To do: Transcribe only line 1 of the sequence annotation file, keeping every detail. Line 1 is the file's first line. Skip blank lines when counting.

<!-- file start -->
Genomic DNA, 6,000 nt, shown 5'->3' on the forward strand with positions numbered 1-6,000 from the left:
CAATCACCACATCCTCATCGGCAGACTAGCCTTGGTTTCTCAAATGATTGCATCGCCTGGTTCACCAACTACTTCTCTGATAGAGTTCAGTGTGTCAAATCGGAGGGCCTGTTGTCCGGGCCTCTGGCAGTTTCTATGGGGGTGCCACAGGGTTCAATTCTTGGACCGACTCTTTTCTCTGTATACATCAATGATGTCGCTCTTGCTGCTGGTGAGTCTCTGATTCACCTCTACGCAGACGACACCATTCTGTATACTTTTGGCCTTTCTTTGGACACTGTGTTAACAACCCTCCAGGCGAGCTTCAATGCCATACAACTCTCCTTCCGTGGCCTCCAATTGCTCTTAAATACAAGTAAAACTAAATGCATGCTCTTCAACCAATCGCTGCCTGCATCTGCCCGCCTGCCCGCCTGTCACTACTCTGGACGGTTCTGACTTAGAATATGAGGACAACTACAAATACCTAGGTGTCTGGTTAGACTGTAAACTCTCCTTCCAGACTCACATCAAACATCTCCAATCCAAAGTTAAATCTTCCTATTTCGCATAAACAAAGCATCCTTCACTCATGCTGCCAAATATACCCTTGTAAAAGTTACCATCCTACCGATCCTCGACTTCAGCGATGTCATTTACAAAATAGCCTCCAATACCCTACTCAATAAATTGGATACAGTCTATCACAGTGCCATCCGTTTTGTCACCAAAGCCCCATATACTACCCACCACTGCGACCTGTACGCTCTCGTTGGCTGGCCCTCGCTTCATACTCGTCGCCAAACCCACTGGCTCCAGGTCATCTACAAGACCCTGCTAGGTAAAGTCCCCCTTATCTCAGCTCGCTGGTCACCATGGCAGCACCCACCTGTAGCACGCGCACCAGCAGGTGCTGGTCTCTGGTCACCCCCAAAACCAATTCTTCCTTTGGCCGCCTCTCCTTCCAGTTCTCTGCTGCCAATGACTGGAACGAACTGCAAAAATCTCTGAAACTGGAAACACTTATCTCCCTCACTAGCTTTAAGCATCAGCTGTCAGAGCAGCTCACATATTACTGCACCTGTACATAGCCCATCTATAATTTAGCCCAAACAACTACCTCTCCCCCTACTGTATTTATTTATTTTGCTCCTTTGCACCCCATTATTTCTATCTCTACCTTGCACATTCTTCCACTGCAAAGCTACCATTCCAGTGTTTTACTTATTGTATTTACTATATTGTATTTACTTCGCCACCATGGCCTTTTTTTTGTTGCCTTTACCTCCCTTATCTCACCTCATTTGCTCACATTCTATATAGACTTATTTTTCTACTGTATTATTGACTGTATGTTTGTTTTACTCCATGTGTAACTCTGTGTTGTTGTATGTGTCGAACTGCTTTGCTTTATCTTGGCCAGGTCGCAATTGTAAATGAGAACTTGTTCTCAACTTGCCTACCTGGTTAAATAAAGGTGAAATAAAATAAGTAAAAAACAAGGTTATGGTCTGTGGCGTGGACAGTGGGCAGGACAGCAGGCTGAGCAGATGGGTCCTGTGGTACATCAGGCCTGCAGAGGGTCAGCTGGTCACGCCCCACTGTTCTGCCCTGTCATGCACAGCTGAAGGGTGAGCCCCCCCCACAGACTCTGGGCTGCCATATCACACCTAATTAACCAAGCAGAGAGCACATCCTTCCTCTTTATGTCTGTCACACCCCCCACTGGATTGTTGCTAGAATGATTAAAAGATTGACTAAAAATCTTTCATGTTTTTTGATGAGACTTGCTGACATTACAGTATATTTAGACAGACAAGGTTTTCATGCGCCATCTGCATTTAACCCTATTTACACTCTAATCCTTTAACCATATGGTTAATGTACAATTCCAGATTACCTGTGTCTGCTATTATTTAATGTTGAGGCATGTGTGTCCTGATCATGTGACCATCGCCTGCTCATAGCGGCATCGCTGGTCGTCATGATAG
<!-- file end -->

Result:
Genomic DNA, 6,000 nt, shown 5'->3' on the forward strand with positions numbered 1-6,000 from the left: